TDS provides tips on how to recover from a scam
Scams are becoming more convincing—looking more and more like legitimate pieces of communication.
Online and phone scams seem to be everywhere. They have appeared in platforms such as Facebook Messenger and Airbnb, and even take the shape of phony tech support. Scams are also becoming more convincing—looking more and more like legitimate pieces of communication. Even with a trained eye you can fall victim.
Knowing how to recover from a scam is just as important as knowing how to avoid one. Local internet provider, TDS Telecom, provides advice on who to contact and what steps to take to recover from a scam.
- Reset passwords. Resetting account passwords associated with the scam, as well as other accounts that may share the same passwords is a good place to start to prevent further damage.
- Family and friends. Informing the closest people in your circle will ensure they are on high alert and extra protective of their own data. Not only does proximity increase the chance of being targeted, but everyone has the potential to be victim to scams.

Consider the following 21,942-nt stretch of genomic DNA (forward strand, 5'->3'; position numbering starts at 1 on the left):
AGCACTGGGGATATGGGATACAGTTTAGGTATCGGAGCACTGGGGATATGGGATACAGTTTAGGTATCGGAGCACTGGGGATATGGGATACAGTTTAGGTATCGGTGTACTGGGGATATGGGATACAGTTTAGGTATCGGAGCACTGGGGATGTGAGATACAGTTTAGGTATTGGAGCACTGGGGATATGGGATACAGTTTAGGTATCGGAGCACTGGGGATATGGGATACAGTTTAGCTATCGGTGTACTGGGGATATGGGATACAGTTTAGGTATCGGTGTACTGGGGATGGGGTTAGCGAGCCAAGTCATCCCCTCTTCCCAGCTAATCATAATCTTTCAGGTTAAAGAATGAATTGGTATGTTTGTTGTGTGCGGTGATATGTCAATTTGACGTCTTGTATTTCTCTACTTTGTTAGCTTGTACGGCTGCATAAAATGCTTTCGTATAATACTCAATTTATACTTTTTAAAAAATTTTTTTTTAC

- Law enforcement. Since scams are a form of fraud, notifying law enforcement in a timely manner can begin an investigation quickly and can inform others about the scam. Every state has a Consumer Protection department which deals with issues such as consumer complaints and rights. Contact them for assistance.
- Banking institutions. If the scammer gains access to your banking information, contacting the appropriate bank is a good start. Once you report that you are a victim of fraud to the bank, they can help you check on suspicious activity, replace your card, or put an alert on your account.
- Federal Trade Commission. Reporting the scam to the FTC ensures they are more productive in protecting consumers.
- Review financial accounts. This step can be tedious, but looking through all bank and credit card statements is important. As a result of your review, you may find it necessary to contact your credit card company and financial institutions to open new accounts.
If you have an aging parent, talk with them about scams and reporting odd phone calls or anything that appears to be threatening. Often they are embarrassed they fell for a scam and don’t report it.